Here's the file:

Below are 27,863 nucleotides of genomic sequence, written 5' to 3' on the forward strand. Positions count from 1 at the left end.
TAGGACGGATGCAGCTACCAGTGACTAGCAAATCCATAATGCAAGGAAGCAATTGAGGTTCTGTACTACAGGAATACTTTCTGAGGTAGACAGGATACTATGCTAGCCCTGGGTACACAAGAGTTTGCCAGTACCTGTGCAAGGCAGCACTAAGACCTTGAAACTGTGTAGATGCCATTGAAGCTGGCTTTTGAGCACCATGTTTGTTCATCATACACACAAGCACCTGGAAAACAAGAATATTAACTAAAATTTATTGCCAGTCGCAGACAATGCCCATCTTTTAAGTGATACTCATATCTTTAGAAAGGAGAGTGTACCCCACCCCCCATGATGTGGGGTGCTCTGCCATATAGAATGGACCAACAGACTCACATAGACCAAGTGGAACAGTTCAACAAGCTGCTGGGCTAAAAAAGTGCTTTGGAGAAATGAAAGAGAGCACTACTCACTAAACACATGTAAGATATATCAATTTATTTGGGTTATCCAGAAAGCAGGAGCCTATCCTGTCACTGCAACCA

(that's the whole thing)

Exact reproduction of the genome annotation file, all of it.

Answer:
Below are 27,863 nucleotides of genomic sequence, written 5' to 3' on the forward strand. Positions count from 1 at the left end.
TAGGACGGATGCAGCTACCAGTGACTAGCAAATCCATAATGCAAGGAAGCAATTGAGGTTCTGTACTACAGGAATACTTTCTGAGGTAGACAGGATACTATGCTAGCCCTGGGTACACAAGAGTTTGCCAGTACCTGTGCAAGGCAGCACTAAGACCTTGAAACTGTGTAGATGCCATTGAAGCTGGCTTTTGAGCACCATGTTTGTTCATCATACACACAAGCACCTGGAAAACAAGAATATTAACTAAAATTTATTGCCAGTCGCAGACAATGCCCATCTTTTAAGTGATACTCATATCTTTAGAAAGGAGAGTGTACCCCACCCCCCATGATGTGGGGTGCTCTGCCATATAGAATGGACCAACAGACTCACATAGACCAAGTGGAACAGTTCAACAAGCTGCTGGGCTAAAAAAGTGCTTTGGAGAAATGAAAGAGAGCACTACTCACTAAACACATGTAAGATATATCAATTTATTTGGGTTATCCAGAAAGCAGGAGCCTATCCTGTCACTGCAACCA